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Susan McCaslin. Demeter Goes Skydiving.

Susan McCaslin. Demeter Goes Skydiving. Edmonton. University of Alberta Press. 2011. ISBN 9780888645517

Demeter Goes Skydiving consists of three sections, and the Demeter myth poems, set in a contemporary first-world culture, take up the first half of the book. The critique of contemporary consumerism threads throughout the Demeter/Persephone poems, as is the criticism of war, particularly the Iraq War, which Demeter visits during her nine-day search for Persephone. The war is described in such a manner that it makes the Underworld seem mild in comparison. In another poem, Demeter "Tries to Adopt Britney Spears," whose life in celebrity culture parallels that of Persephone's: "Too soon modified, mortified / commoditized / too soon married / lean, a fatty chomped by the machine."

In addition to narrative and lyric poems, there are monologues by Demeter, Hades, Persephone, Iambe, and a dialogue between Demeter and Hecate. Hades's monologue allows a glimpse into the bad guy of the myth, as does "Demeter Works on Non-Attachment," in which Pluto/Hades is described as "a boy who loved to gather leaves, / and gaze into mud puddles." In this retelling, gods are as much a product of their culture as contemporary mortals seem to be; indeed, Demeter Goes Skydiving is almost an allegory: Demeter's nine-day trip finds her holed up in a hotel watching Gary Cooper movies and Extreme Makeover; Catherine of Siena is rendered as the first anorexic; Hell is a strip mall; Hades, its "Overlord, / politico, ... sprawled in his corporate death," runs a gym where shades torture themselves on endless treadmills, oblivious to the suffering of "bombed-on shrieking children," and rumors of Persephone's post-abduction sexual appetite for Hades are used to justify his crime in the public eye.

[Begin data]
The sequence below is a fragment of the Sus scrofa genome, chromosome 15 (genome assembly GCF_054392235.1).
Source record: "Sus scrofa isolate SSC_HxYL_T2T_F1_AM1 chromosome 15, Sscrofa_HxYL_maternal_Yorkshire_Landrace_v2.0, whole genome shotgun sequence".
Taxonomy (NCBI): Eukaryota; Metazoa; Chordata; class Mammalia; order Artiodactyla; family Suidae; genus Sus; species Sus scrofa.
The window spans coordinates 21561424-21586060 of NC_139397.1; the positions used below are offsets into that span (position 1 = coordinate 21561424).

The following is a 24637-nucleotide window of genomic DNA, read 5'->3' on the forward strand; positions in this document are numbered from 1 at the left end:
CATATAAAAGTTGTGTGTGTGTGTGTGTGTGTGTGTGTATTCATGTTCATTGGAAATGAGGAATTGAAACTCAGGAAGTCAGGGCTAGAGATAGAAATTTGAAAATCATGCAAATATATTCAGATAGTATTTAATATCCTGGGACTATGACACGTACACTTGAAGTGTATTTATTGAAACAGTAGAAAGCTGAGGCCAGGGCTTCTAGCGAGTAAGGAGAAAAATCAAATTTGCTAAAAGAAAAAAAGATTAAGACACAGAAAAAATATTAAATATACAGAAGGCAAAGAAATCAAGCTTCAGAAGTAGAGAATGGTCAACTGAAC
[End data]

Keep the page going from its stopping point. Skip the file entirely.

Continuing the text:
The second section of the book, entitled "Old Loves," would likely have been an excellent collection if published on its own. However, the poems in this section are of such a different style and quieter tone, they are overwhelmed by the Demeter poems. The third section, a crown of sonnets entitled "Corona Anniversaire," is masterfully composed and beautifully wrought; however, they might also have benefitted from placement in another collection because the Demeter poems are so compelling. Perhaps one should read the collection from back to front, starting with the crown of sonnets, moving on to the lyrics, and finishing up with Demeter and the gang. But however one reads Demeter Goes Skydiving, the Demeter poems will leave you wanting more.

Jeanetta Calhoun Mish

Oklahoma City University
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Author:Mish, Jeanetta Calhoun
Publication:World Literature Today
Article Type:Book review
Date:Jul 1, 2012
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